Ram trucks misinterpret the meaning of Dr. King’s work in a tasteless Super Bowl ad that ignores the context of his speech.
Super Bowl Sunday is the biggest day of the year for advertisers. It seems like half the people who tune in to watch the game pay more attention during the breaks from the action than they do to the football itself. Businesses stake their reputations and future profits on the ads they unveil, shelling out five million dollars for a mere 30 second slot in between timeouts. Some of those brands — Tide, Doritos, Amazon — found great success and produced hilarious commercials that ended up going viral.
Others…not so much. There was one misfire in particular worth discussing. Need a hint as to which one? It starts with “Ram” and rhymes with, “sweet Jesus, that could not have been more tone-deaf.”
In case you didn’t watch the game or simply blocked all memory of it after the Patriots lost, the Ram Trucks ad featured an impassioned excerpt from a sermon given by Martin Luther King, Jr., 50 years ago to the day. In his evocative warble, Dr. King extols the virtuosity of service while music swells in the background and the screen is filled with dramatic shots of mostly white blue-collar workers and pickup trucks. The message is…that Ram exists to serve its customers? That they’re giving back to people who live their lives for others by selling crew cabs? Your guess is as good as mine and that sort of ambiguity is the first problem with this ad, though it’s hardly the most significant. No, far worse is the utter hypocrisy and ignorance of King’s work that Ram is projecting by using his words to target a middle-aged, white, working-class demographic.
Now you might be thinking, “wasn’t there an article just last week in the Collegian that defended the borrowing of cultural icons as a display of cross-racial unity?” And you would be right. But that is not quite the same issue that is at play here, and it shouldn’t be defended as such. I have no problem with white people listening to, learning from or using the words of MLK, who believed in the equality and eventual unity of races.
There are, however, certain folks out there who should probably think twice about relying on Dr. King to defend their own positions, since they simultaneously dilute or flat out ignore critical elements of his civil rights preaching. In particular, I’m thinking of those redneck football fans who vowed never to watch another NFL game after players knelt in defiance of racism during the national anthem, or even worse, suggested that those same players should face some sort of criminal penalty for it.
If you are so pathetically thin-skinned and fascistic that you would seek to ban a peaceful protest just because you disagree with its message, you’ve got no business adulating a man who built his career on civil disobedience in defiance of injustice. Obviously not everyone in the market for a Ram truck fits that description, but there is an undeniable overlap, many of whom are being targeted by this ad. They are a group of aging Gen Xers wearing rose-tinted glasses and saying things like, “that Martin Luther King, he was one of the good ones.”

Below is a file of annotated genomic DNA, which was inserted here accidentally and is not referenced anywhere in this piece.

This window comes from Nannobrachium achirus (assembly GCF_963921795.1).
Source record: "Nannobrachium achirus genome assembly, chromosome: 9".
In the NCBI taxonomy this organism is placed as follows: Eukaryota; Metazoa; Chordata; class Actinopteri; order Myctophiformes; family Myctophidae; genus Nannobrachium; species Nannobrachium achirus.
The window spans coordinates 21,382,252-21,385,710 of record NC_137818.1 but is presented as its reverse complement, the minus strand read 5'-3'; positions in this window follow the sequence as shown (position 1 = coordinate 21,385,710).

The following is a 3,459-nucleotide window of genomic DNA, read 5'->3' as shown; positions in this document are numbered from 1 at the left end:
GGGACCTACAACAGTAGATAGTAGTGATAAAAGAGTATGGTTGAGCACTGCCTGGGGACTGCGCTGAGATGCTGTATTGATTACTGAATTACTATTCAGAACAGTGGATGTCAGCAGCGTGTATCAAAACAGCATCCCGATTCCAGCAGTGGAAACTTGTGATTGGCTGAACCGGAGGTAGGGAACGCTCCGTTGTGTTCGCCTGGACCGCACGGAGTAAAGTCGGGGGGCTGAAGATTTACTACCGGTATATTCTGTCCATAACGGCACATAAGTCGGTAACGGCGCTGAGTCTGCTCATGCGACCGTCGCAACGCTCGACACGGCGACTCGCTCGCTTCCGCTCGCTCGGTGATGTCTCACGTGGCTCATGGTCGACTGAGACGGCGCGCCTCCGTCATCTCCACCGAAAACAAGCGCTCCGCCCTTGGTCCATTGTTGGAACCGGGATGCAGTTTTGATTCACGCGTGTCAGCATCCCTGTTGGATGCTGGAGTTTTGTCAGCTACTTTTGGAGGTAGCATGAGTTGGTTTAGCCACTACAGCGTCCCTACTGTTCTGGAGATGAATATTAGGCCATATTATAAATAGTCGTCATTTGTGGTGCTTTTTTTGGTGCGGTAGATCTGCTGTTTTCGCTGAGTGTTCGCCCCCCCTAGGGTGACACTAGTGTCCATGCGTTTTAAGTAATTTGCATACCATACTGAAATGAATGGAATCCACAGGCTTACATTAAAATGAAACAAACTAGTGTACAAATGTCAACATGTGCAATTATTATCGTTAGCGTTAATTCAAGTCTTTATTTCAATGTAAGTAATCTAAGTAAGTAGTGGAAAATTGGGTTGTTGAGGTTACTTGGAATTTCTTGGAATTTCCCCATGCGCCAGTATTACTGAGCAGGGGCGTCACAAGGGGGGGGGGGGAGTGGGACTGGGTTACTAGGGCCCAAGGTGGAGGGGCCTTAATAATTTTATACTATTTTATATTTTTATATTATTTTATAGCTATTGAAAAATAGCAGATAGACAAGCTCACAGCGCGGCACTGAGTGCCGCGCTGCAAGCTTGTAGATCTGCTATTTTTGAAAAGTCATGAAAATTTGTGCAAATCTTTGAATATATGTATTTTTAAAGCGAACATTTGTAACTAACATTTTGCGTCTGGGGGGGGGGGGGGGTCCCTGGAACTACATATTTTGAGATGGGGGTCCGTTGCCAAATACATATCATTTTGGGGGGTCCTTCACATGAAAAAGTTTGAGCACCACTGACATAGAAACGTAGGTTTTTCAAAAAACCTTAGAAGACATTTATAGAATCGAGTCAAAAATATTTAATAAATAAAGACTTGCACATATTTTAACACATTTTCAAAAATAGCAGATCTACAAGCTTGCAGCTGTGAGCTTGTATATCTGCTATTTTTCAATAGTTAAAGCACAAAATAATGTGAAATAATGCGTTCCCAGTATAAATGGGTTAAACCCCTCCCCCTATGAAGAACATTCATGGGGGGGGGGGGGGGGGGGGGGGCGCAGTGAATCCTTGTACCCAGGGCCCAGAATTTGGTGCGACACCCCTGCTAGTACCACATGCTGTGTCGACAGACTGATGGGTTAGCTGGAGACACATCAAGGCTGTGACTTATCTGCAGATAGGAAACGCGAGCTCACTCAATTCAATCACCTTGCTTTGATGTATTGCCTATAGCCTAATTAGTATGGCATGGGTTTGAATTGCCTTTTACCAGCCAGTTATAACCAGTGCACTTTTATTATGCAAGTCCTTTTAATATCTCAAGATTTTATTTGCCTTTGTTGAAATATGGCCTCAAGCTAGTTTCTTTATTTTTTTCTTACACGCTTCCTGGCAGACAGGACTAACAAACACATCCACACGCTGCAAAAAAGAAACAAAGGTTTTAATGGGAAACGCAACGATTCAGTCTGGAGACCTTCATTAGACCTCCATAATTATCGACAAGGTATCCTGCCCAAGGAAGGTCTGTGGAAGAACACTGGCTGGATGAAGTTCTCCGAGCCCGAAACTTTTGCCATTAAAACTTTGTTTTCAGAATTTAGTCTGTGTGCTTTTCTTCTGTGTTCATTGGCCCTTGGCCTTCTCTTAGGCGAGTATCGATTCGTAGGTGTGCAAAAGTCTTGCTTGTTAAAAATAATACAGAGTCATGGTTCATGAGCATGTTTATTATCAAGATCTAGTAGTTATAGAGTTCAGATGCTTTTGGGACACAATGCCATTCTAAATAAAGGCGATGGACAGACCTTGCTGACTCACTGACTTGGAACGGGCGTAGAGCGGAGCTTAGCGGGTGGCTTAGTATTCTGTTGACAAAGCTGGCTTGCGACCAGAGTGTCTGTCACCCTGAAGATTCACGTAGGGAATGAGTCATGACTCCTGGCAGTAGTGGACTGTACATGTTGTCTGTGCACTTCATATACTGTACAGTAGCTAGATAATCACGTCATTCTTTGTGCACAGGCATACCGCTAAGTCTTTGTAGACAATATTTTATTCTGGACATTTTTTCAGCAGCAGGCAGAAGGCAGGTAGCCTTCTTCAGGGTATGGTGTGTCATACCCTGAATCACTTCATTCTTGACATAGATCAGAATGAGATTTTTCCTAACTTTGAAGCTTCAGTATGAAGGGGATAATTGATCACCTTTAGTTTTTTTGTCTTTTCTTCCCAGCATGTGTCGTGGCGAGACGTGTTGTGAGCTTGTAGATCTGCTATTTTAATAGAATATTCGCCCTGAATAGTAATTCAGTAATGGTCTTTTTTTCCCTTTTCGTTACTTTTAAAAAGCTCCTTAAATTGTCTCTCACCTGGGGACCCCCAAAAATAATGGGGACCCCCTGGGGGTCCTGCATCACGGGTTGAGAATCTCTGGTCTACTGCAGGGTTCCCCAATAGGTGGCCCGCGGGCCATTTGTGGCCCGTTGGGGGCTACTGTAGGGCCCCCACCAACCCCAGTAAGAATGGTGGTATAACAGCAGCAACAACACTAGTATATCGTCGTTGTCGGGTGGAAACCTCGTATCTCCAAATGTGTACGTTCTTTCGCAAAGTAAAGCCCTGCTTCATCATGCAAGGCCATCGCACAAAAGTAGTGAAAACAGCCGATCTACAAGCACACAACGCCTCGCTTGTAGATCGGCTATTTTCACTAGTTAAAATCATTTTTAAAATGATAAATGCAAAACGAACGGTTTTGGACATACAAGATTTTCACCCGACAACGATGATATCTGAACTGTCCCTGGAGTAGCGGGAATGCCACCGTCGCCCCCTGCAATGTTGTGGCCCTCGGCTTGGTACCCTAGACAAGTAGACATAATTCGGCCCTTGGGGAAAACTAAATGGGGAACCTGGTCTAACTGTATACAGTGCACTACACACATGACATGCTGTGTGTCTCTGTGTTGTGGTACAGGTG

This is not to say that the act of kneeling during the anthem is necessarily respectful, justified or even effective in combating bigotry. But regardless of my feelings or yours towards the pragmatism of this action, we have to recognize that it is being done largely in the tradition of the civil rights movements of the past. We should never assume that people like Dr. King were universally accepted in their day as wholly righteous arbiters of the “correct way” to protest, or that in 2018 they would outright condemn groups like Black Lives Matter just because they utilize slightly different methods. As for the charge towards the kneelers of anti-patriotism, it’s really not so different from many of the things that King said himself. In the very sermon that is quoted in the Ram commercial, he accuses the United States, despite his professed love for the country, of committing more war crimes than any other nation in history.
King was a contentious figure who knew that causing a ruckus was a necessity for instigating change, and he did not bat an eye when questioning the nobility or intentions of the military-industrial complex. Gun-toting, stars and stripes bleeding Republicans can kid themselves all they want by pretending that the last “good” civil rights leaders died in the ‘60s. It’s just so disingenuous and disrespectful to see a company play on this cognitive dissonance in their advertising.
I have one final note on why this was such a horrible commercial, just in case you think I’m reading too much into the racial implications of this (I allow the possibility, as it is something I have accused others of doing in the past). The main subject matter of the quoted sermon is something known as the “drum major instinct,” which is defined as a primal human need to seek accomplishment, distinction and recognition.
Dr. King maintains that Christ calls on us to use it, so long as it is harnessed towards true greatness; i.e. service to others. When left unchecked or in the hands of a less disciplined soul, this instinct generates greed and materialism. And you will never guess what King uses as an example of the drum major instinct working in all the wrong ways. That’s right, the commercial automobile industry! Really Ram, you could not have chosen a more ill-fitting soundbite. Next time, why not just show MLK in a white shirt and call it a Tide ad?